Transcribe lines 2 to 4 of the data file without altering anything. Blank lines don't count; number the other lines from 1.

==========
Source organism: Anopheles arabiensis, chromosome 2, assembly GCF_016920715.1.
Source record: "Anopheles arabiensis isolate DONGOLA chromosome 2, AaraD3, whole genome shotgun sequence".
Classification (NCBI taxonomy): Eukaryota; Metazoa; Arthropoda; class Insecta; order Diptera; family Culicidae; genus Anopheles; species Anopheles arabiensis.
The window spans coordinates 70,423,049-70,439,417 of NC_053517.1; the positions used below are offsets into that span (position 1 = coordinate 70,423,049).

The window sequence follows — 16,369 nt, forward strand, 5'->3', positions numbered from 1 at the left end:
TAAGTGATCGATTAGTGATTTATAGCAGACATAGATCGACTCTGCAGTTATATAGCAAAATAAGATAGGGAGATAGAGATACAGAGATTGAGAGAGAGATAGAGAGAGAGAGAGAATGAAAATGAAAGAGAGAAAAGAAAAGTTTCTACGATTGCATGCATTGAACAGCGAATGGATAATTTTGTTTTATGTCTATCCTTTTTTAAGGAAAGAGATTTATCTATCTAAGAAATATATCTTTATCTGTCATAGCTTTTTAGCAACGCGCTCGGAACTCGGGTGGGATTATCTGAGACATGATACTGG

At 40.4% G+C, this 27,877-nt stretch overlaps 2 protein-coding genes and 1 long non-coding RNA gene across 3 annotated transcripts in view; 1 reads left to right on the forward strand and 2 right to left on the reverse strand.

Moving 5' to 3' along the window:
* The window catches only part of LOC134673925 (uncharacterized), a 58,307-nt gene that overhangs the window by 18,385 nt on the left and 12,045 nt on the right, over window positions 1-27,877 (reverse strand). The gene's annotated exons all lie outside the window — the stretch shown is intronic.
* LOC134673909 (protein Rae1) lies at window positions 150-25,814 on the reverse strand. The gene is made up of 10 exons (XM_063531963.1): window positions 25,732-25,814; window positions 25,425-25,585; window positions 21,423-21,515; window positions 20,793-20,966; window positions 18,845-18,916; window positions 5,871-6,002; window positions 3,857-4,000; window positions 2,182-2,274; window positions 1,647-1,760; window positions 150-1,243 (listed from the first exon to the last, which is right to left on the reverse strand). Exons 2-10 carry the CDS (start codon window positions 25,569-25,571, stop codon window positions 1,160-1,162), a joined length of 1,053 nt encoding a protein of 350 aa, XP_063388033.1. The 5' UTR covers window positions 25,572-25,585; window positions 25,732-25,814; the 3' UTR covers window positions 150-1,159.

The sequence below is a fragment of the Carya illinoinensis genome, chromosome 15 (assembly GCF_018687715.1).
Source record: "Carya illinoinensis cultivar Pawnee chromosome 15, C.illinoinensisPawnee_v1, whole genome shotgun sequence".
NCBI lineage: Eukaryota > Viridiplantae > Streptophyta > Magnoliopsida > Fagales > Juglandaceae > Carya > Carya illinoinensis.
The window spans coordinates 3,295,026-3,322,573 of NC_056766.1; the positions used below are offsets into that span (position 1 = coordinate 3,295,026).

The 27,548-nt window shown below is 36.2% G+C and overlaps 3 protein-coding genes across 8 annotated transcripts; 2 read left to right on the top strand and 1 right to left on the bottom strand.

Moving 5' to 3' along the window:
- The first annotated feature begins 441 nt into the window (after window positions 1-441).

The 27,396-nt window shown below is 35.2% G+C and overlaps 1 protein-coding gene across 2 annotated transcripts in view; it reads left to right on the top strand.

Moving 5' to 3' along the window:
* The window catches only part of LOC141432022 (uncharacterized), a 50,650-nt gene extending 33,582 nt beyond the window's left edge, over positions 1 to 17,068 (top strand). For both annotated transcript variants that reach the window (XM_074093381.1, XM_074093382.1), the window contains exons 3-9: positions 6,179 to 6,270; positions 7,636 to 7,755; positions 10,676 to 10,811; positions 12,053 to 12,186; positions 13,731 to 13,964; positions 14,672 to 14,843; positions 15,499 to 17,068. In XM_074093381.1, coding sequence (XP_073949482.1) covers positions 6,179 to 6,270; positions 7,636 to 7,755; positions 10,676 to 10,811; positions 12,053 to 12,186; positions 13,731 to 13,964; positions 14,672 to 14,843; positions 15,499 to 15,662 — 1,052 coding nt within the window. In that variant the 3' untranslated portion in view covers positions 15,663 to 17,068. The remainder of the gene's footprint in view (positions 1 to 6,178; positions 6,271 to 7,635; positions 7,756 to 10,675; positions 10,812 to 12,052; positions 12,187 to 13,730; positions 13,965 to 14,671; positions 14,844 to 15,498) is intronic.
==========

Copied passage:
Source record: "Anopheles arabiensis isolate DONGOLA chromosome 2, AaraD3, whole genome shotgun sequence".
Classification (NCBI taxonomy): Eukaryota; Metazoa; Arthropoda; class Insecta; order Diptera; family Culicidae; genus Anopheles; species Anopheles arabiensis.
The window spans coordinates 70,423,049-70,439,417 of NC_053517.1; the positions used below are offsets into that span (position 1 = coordinate 70,423,049).